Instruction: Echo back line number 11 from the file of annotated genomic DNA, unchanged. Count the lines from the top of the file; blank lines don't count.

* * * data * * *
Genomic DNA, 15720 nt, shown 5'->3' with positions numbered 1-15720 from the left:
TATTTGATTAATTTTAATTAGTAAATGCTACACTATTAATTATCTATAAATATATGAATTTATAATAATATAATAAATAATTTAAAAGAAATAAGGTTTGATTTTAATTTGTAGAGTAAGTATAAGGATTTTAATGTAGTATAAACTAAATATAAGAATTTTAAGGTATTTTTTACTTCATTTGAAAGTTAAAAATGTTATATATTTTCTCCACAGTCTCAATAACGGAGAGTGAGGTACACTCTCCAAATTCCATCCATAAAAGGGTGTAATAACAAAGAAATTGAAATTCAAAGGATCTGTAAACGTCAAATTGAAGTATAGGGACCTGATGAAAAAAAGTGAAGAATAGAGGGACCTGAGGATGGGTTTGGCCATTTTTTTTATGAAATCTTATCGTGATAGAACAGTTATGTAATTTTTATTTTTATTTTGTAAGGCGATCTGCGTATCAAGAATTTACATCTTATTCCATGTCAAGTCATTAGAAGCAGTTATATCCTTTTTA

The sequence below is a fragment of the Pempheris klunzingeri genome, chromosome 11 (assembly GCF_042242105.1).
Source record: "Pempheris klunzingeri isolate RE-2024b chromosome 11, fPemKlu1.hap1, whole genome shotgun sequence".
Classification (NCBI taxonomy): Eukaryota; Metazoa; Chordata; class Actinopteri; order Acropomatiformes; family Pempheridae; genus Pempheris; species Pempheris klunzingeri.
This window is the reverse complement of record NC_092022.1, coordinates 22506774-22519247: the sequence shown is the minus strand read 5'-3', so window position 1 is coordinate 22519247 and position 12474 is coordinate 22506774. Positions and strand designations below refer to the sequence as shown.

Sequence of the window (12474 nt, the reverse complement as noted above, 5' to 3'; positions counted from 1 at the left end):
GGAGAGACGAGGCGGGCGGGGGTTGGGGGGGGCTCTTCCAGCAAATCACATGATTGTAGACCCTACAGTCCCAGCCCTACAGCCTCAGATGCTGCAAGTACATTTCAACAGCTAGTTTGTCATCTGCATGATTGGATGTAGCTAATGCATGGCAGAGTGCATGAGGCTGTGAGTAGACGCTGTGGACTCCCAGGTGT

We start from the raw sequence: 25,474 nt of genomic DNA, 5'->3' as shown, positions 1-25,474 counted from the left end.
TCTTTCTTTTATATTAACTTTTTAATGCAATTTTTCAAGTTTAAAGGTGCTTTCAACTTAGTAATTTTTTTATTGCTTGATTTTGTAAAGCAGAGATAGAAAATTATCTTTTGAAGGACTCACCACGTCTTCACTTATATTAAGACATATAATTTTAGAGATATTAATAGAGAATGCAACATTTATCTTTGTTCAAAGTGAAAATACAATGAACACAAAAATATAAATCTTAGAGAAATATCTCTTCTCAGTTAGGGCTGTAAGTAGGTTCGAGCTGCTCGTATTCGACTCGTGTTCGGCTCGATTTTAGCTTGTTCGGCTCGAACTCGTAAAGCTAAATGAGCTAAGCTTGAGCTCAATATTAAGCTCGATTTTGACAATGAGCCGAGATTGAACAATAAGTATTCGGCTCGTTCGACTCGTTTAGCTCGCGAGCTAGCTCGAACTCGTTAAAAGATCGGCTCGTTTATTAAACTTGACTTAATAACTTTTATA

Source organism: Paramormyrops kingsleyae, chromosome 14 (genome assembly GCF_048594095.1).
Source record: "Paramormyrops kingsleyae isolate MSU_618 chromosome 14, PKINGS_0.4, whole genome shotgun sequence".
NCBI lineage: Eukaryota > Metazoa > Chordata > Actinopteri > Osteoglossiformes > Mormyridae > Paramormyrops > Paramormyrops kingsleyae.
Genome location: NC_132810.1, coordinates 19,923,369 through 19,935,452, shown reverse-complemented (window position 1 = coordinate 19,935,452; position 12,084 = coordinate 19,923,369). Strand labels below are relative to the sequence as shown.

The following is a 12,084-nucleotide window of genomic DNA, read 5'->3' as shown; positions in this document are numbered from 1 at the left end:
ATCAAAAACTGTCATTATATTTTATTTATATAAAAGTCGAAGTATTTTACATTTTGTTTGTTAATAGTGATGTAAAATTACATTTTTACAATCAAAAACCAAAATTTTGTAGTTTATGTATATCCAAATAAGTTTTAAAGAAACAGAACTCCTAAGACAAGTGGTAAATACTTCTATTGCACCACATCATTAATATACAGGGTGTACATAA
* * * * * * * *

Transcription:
Source organism: Paramormyrops kingsleyae, chromosome 14 (genome assembly GCF_048594095.1).